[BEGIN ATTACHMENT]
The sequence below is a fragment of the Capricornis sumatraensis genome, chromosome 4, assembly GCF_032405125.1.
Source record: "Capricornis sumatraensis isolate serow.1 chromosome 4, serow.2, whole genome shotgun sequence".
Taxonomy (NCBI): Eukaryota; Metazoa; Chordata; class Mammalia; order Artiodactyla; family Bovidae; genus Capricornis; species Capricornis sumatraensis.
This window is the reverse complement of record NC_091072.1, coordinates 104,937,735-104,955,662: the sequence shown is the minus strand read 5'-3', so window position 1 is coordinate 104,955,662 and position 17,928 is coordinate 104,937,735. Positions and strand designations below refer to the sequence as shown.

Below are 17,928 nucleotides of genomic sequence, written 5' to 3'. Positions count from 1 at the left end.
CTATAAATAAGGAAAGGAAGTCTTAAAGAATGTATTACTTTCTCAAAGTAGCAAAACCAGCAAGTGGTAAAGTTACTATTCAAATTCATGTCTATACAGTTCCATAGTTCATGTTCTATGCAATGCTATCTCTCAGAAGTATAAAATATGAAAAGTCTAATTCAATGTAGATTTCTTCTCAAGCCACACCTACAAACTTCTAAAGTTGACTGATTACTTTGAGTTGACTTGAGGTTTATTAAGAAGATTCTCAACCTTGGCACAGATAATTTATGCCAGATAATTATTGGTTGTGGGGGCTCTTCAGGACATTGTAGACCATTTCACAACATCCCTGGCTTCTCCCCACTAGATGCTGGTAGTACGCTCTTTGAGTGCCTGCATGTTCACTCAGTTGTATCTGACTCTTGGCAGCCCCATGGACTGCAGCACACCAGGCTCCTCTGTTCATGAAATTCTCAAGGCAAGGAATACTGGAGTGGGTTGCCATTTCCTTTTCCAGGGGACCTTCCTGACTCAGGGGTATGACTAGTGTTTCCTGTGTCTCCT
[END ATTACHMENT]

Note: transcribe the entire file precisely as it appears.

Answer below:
The sequence below is a fragment of the Capricornis sumatraensis genome, chromosome 4, assembly GCF_032405125.1.
Source record: "Capricornis sumatraensis isolate serow.1 chromosome 4, serow.2, whole genome shotgun sequence".
Taxonomy (NCBI): Eukaryota; Metazoa; Chordata; class Mammalia; order Artiodactyla; family Bovidae; genus Capricornis; species Capricornis sumatraensis.
This window is the reverse complement of record NC_091072.1, coordinates 104,937,735-104,955,662: the sequence shown is the minus strand read 5'-3', so window position 1 is coordinate 104,955,662 and position 17,928 is coordinate 104,937,735. Positions and strand designations below refer to the sequence as shown.

Below are 17,928 nucleotides of genomic sequence, written 5' to 3'. Positions count from 1 at the left end.
CTATAAATAAGGAAAGGAAGTCTTAAAGAATGTATTACTTTCTCAAAGTAGCAAAACCAGCAAGTGGTAAAGTTACTATTCAAATTCATGTCTATACAGTTCCATAGTTCATGTTCTATGCAATGCTATCTCTCAGAAGTATAAAATATGAAAAGTCTAATTCAATGTAGATTTCTTCTCAAGCCACACCTACAAACTTCTAAAGTTGACTGATTACTTTGAGTTGACTTGAGGTTTATTAAGAAGATTCTCAACCTTGGCACAGATAATTTATGCCAGATAATTATTGGTTGTGGGGGCTCTTCAGGACATTGTAGACCATTTCACAACATCCCTGGCTTCTCCCCACTAGATGCTGGTAGTACGCTCTTTGAGTGCCTGCATGTTCACTCAGTTGTATCTGACTCTTGGCAGCCCCATGGACTGCAGCACACCAGGCTCCTCTGTTCATGAAATTCTCAAGGCAAGGAATACTGGAGTGGGTTGCCATTTCCTTTTCCAGGGGACCTTCCTGACTCAGGGGTATGACTAGTGTTTCCTGTGTCTCCT